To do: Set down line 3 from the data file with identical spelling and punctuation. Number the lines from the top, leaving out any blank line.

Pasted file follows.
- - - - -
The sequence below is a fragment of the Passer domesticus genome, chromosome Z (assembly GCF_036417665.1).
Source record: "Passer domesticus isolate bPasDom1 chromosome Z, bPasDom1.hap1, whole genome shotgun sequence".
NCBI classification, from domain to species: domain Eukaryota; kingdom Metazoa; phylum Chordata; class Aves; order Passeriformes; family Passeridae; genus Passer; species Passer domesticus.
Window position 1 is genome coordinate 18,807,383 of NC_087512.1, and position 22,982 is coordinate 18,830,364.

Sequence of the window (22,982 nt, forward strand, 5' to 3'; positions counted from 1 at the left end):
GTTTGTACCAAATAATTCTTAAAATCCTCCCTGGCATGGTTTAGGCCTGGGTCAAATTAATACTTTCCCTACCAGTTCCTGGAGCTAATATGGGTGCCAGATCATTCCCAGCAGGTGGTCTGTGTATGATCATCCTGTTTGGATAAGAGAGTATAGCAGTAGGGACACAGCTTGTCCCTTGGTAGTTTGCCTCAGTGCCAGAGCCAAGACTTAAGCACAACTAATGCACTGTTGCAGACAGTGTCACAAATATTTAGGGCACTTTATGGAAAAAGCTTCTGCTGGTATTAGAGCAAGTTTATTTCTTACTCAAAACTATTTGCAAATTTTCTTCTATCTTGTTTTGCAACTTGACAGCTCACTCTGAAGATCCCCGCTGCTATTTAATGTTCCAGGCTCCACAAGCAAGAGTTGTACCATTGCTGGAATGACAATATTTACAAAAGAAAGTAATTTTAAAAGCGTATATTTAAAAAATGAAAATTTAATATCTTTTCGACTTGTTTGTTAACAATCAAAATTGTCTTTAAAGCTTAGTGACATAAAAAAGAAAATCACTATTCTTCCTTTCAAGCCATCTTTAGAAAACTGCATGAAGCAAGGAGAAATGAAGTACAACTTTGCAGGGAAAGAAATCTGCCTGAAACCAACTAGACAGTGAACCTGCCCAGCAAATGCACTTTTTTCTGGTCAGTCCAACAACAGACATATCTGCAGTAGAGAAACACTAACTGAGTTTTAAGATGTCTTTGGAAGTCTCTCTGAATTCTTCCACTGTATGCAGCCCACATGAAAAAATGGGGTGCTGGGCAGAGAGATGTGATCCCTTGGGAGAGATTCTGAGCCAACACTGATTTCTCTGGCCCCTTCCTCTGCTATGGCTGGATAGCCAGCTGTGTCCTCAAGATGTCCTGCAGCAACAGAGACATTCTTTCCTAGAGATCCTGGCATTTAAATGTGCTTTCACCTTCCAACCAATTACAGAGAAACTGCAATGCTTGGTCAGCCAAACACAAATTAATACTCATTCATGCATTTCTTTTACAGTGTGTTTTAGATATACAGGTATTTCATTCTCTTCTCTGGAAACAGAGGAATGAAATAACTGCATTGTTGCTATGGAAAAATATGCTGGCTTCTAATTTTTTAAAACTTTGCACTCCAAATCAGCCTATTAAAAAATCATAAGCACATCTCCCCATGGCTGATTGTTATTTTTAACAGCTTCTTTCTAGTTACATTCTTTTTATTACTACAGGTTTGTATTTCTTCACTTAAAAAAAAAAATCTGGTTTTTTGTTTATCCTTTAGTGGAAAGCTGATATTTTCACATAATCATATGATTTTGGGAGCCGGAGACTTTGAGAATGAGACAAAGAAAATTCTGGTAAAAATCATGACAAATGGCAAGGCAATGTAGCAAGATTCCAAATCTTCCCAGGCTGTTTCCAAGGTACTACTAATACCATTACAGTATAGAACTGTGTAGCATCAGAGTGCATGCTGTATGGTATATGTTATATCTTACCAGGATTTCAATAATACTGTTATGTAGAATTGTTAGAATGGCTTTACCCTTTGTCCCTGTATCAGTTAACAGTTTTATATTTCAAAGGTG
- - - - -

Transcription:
NCBI classification, from domain to species: domain Eukaryota; kingdom Metazoa; phylum Chordata; class Aves; order Passeriformes; family Passeridae; genus Passer; species Passer domesticus.